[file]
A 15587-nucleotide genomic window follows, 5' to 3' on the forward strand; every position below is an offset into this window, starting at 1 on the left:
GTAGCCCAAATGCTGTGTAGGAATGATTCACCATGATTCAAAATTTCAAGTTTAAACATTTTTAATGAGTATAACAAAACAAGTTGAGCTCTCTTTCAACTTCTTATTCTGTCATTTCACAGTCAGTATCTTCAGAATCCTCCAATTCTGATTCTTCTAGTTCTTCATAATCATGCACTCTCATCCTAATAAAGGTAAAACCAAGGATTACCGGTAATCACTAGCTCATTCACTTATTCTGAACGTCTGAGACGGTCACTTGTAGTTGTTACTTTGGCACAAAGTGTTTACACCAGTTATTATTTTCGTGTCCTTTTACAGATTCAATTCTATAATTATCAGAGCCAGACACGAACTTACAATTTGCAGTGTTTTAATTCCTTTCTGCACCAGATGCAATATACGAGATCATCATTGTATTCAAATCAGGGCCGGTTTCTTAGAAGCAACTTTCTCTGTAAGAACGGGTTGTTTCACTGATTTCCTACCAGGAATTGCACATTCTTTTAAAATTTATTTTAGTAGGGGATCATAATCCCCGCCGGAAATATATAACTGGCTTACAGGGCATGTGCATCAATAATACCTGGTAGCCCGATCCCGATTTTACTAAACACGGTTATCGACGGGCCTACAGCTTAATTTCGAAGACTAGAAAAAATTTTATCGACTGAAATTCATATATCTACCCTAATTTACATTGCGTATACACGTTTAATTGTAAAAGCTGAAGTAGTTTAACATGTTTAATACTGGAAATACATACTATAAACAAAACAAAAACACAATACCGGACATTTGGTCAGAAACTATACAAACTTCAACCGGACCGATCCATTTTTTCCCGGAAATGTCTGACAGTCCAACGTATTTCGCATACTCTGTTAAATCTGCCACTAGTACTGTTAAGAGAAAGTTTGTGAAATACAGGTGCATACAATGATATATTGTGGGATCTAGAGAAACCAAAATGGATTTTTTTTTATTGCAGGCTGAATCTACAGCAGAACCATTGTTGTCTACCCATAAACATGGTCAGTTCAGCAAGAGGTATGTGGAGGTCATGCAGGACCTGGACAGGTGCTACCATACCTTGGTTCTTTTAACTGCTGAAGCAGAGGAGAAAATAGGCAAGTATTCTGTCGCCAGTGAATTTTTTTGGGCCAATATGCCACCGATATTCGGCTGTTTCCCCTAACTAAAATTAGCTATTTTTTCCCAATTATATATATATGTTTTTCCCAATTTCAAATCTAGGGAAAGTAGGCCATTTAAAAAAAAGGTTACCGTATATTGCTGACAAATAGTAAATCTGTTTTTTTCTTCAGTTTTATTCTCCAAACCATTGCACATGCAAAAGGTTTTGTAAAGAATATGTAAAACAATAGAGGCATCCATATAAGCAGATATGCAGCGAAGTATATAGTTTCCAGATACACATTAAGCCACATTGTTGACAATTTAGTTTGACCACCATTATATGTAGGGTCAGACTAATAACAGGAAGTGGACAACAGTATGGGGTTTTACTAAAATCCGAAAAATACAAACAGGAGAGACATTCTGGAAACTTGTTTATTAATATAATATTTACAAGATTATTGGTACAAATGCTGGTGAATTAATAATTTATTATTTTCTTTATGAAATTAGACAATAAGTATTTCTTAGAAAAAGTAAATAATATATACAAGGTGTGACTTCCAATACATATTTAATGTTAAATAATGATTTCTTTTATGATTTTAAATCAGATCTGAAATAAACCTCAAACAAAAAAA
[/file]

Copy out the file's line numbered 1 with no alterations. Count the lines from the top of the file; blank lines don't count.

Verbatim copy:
A 15587-nucleotide genomic window follows, 5' to 3' on the forward strand; every position below is an offset into this window, starting at 1 on the left: